In the past, technology might have taken the form of a new measuring device, new widgets to improve fracturing, or new software to find more oil and gas.

The big thrust now is “transition” technology. In other words, these companies are funneling money away from the traditional oil and gas technologies and toward those related to ESG. Most notably these funds are going toward carbon capture, utilization, and sequestration (CCUS), hydrogen production, geothermal energy, and other alternative sources.

Each of the major OFS companies has set up entire new divisions aimed at these new technologies. Indeed, some qualify as being completely new, but in other cases, OFS is pulling in older, less recognized services (e.g., geothermal) under this new umbrella.

Popular, But Risky

While admirable and forward-thinking, the industry may not be mature enough to fully provide the return to the investor’s real value when it comes to ESG-centric technologies.

Why do I say this? It comes from my own experience—one that I am going through right now—in working on a CCUS study in the Gulf of Mexico. The project’s aim is to use depleted gas reservoirs to store large volumes of CO2.

We have discovered that the biggest struggle on this project is actually not a mechanical or reservoir property problem. It is the current state of government regulations and how they not only slow down but often hinder proper movement.

There is a specialized permit (Type VI), which is aimed at CO2 injection for enhanced hydrocarbon production—not pure injection for storage. The agencies that oversee the CCUS in the US are the Bureau of Safety and Environment Enforcement and the Bureau of Ocean Energy Management. As it happens, they are often at odds regarding their respective regulations.

The former wants to force offshore platform owners to remove nonproducing platforms as quickly as possible, while the latter is looking for ways to utilize these platforms for alternate use such as aquaculture, alternate energy production, or CCUS projects.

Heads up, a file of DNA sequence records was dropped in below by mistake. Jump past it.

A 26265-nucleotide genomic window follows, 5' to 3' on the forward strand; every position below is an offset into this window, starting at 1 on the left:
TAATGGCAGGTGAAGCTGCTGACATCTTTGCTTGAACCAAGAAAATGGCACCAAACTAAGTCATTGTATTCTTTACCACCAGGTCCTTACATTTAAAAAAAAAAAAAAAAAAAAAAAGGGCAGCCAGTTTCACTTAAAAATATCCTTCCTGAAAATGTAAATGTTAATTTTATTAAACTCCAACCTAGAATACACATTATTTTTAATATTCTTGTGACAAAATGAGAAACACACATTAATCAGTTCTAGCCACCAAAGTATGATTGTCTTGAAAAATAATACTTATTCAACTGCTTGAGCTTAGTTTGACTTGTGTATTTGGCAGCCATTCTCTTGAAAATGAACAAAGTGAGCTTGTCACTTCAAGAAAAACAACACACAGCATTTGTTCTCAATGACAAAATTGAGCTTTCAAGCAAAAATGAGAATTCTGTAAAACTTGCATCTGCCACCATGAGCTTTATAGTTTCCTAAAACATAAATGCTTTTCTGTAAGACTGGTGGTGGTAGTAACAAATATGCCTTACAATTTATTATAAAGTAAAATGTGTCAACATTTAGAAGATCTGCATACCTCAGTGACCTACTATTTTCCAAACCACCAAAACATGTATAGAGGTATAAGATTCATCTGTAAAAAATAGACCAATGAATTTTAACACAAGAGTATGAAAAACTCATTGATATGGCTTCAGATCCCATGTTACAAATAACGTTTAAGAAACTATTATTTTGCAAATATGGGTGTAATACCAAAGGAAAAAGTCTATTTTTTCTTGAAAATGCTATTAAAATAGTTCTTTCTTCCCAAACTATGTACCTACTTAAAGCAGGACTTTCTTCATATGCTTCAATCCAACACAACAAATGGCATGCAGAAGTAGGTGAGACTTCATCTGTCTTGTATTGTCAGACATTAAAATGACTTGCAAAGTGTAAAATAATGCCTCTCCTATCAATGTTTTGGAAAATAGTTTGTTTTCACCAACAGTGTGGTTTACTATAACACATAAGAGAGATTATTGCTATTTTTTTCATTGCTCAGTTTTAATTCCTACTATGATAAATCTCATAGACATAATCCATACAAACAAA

As mentioned, the regulations have been tailored for the extraction of gas and liquid from underground reservoirs. Now, we are trying to make sense of the injection of liquid and gas into depleted reservoirs that have no relation to the original intent of the production of hydrocarbons. Such uncharted territory is rarely explored or conquered quickly or easily.

The Roller Coaster Continues

Another problem these companies face is the ever-changing roller coaster that is the highly cyclical commodities world we live in. Additionally, there are workforce issues that need to be addressed to adapt to the changes.

The original article lamented how tens of thousands of jobs were eliminated with the downturn in operational activity, the shuttering of offices and facilities, and major cuts to R&D dollars. Now, the industry is scrambling (once again) to find qualified people to fill its expanding number of job openings.

Many workers in the youngest generation, thrown out through no fault of their own, made what I consider a smart move. They shunned the traditional oil and gas industry for greener, more stable pastures in banking, investments, construction, medicine, and other high-paying jobs.

We are also seeing the double-whammy effect of the Great Crew Change happening as the Boomers march further toward retirement age. We anticipated a gradual attrition of those experienced folks, but COVID-19 slammed those ideas in the face.